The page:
I'm trying to create a central event system for my game where I add some events to a priority_queue and pull off the first one as soon as it expires. But I'm having a problem of understanding if I'm adding them to the queue correctly, if they're in order, or how to pull them off. Can anyone lend a hand here?

Initialize the queue.

my_queue = new MyEventQueue();

Here I create 10 events and put them on a queue after assigning the current timestamp, and then the later timestamp to execute this event.

for (int i = 0; i < 10; i++) {
         MyEvent *event = new MyEvent();
         event->set_start_timestamp(); // now time
         event->set_execute_timestamp(); // time to execute from now

         my_queue->push_event(event);
     }

Then in each frame of my game, i want to check the queue to see if the event is ready to be executed.

if (my_queue->count() > 0) {
        MyEvent *evnt = my_queue->top_event();

			// is_expired() is how i was doing it, but didn't work
        if (evnt->is_expired()) { 
            execute_event(evnt->id());

            my_queue->pop_event();
        }
    }

Here are my event classes ...

class MyEvent
{
	...

    public:
		...
        bool is_expired();
        struct timeval start_timestamp();
        double execute_timestamp();
};

struct EventPointerCompare {
    bool operator() (MyEvent* lhs, MyEvent* rhs) const {
        return ( lhs->_execute_time < rhs->_execute_time );
    }
};

// this is my priority_queue wrapper
class MyEventQueue
{
    private:
        priority_queue<MyEvent *, vector<MyEvent *>,
            EventPointerCompare> event_queue;

	public:
		check_queue();
		has_events_of_type_x();
		...

Can anyone help me use priority_queue's correctly?

I am a little confused by your queue implementation. Usually your queue functions would be enqueue to add the elements to the queue, and dequeue to get the first element you added off the queue, simulating FIFO behavior.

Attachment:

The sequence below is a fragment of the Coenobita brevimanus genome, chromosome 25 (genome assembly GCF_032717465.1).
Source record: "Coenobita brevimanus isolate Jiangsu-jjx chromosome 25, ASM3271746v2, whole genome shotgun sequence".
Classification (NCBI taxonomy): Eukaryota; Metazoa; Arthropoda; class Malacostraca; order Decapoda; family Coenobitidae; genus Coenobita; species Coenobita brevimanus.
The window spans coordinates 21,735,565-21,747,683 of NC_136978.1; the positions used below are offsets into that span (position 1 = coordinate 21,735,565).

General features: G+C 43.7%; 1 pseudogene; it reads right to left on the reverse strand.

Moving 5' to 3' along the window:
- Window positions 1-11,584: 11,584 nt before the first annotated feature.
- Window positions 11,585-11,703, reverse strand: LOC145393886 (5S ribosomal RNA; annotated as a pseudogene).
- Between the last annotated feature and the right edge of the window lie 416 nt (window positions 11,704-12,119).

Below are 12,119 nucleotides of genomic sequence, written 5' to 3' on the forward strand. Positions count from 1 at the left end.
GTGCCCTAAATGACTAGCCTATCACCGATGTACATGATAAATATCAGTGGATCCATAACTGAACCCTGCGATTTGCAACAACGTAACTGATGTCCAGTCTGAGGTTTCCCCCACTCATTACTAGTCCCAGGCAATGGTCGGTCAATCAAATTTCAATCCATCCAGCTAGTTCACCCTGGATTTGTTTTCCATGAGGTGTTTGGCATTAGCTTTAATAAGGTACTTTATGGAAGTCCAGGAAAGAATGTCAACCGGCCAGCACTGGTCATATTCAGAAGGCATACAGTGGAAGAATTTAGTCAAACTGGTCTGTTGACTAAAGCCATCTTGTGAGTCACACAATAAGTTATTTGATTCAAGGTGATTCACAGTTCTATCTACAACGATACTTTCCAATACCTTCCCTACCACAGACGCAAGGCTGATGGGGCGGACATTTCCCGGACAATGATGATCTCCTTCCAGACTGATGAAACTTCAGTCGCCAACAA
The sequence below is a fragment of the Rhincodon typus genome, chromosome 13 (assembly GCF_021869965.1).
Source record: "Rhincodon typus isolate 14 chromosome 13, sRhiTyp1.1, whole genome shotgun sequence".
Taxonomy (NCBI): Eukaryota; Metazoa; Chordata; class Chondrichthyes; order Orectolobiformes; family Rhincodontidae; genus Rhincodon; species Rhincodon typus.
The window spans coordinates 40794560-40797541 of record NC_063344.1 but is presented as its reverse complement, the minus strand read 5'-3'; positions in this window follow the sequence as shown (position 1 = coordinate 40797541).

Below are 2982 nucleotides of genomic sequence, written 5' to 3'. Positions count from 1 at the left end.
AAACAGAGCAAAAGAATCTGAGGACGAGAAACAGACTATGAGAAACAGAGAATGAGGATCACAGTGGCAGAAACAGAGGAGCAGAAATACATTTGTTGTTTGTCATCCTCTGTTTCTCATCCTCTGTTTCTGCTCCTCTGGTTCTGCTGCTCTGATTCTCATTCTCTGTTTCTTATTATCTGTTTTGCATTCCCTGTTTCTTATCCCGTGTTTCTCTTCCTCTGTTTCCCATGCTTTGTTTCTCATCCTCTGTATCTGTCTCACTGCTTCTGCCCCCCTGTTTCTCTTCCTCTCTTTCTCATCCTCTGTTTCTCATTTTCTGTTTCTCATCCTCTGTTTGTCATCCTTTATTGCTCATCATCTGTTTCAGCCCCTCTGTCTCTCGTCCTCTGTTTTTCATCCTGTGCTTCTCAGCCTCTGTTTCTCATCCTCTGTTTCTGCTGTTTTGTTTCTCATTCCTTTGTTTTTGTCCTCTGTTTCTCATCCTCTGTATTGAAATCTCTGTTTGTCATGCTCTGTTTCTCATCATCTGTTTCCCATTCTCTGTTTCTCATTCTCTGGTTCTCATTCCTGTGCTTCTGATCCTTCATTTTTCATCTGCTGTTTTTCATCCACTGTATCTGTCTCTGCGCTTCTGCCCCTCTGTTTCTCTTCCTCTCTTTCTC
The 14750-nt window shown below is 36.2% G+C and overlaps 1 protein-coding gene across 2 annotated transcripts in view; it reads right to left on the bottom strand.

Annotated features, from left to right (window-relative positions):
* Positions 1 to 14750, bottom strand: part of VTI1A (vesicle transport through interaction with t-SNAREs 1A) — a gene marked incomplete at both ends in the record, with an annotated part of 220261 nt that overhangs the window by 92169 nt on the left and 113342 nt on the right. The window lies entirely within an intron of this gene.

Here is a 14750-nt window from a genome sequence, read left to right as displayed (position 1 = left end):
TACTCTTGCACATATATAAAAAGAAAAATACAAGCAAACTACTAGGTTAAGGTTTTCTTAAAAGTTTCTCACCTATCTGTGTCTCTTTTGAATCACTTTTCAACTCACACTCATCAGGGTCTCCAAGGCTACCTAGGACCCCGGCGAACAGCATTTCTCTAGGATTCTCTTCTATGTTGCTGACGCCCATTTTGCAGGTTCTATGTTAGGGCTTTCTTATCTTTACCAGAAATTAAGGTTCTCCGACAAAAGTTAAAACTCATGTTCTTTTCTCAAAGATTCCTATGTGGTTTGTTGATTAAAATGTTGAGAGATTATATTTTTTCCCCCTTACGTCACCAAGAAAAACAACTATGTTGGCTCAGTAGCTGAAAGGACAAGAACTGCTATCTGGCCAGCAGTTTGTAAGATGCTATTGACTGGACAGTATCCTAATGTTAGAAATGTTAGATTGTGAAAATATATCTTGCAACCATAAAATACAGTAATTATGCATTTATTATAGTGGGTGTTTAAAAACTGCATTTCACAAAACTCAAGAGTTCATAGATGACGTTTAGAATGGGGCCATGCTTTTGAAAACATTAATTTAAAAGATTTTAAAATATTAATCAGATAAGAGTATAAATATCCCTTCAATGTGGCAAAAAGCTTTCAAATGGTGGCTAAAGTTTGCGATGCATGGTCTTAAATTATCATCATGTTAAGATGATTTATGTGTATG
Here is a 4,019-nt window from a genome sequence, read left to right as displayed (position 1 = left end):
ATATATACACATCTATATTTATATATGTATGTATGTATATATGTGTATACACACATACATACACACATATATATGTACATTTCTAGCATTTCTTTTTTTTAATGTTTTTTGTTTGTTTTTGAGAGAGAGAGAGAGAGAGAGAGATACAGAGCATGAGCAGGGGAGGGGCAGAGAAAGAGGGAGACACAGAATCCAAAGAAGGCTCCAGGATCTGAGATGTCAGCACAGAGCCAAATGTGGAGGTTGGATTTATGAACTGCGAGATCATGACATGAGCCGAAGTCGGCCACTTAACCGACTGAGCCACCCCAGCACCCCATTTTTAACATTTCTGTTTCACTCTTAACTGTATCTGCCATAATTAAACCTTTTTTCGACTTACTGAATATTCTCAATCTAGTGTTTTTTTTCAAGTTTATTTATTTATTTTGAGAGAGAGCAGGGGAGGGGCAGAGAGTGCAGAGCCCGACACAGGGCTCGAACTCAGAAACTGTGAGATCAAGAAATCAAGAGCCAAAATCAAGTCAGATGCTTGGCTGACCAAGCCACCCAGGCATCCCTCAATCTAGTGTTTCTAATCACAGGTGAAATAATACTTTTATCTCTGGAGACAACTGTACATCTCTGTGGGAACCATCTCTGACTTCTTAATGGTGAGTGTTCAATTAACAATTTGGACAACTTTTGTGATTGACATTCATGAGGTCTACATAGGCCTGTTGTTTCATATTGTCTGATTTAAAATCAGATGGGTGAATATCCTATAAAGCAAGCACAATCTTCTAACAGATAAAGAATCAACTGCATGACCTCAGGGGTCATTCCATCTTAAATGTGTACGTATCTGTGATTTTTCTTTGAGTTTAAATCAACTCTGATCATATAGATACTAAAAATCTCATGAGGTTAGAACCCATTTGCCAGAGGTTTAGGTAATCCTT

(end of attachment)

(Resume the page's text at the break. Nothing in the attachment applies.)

A stack on the other hand uses push and pop for LIFO

When you do this MyEvent *evnt = my_queue->top_event(); , are you getting the first element you added or the last element you added ? If its the last element its likely that the evnt->is_expired() won't work.

I am a little confused by your queue implementation. Usually your queue functions would be enqueue to add the elements to the queue, and dequeue to get the first element you added off the queue, simulating FIFO behavior.

A stack on the other hand uses push and pop for LIFO

When you do this MyEvent *evnt = my_queue->top_event(); , are you getting the first element you added or the last element you added ? If its the last element its likely that the evnt->is_expired() won't work.

I randomly generate timestamps so that these events are to execute from 0 to 10 seconds from the time they are created, so I somehow need to pull them off the queue based on priority of next timestamp that's about to expire.

So this just calls top() but I don't think this will work which is why I started to overload the operator() to get the next timestamp in the queue w/ priority of the least amount of time. MyEvent *evnt = my_queue->top_event();

When you insert your elements into the queue, you have to insert them so that the timestamps are sorted in descending order. That way when you dequeue your first element, you should get the correct value.

When you insert your elements into the queue, you have to insert them so that the timestamps are sorted in descending order. That way when you dequeue your first element, you should get the correct value.

That's one way, but for a priority_queue, I don't think that's how it should work, otherwise I could use a regular queue if I just placed them on the queue in the order I need. I believe a priority_queue should actually pull off the item in the queue based on it's "priority" or my overriding implementation of the item w/ the next 'least' amount of time. However, I'm having a hardtime understanding the implementation of it.

Your priority_queue should be building a max_heap with the highest value at the top. Have you tried printing the contents of your queue after you finish building it, to see if the elements are in order based on your comparison function ?

Ok then, I have to find an example somewhere's because I'm not sure how this is to work. Something isn't making sense to me.

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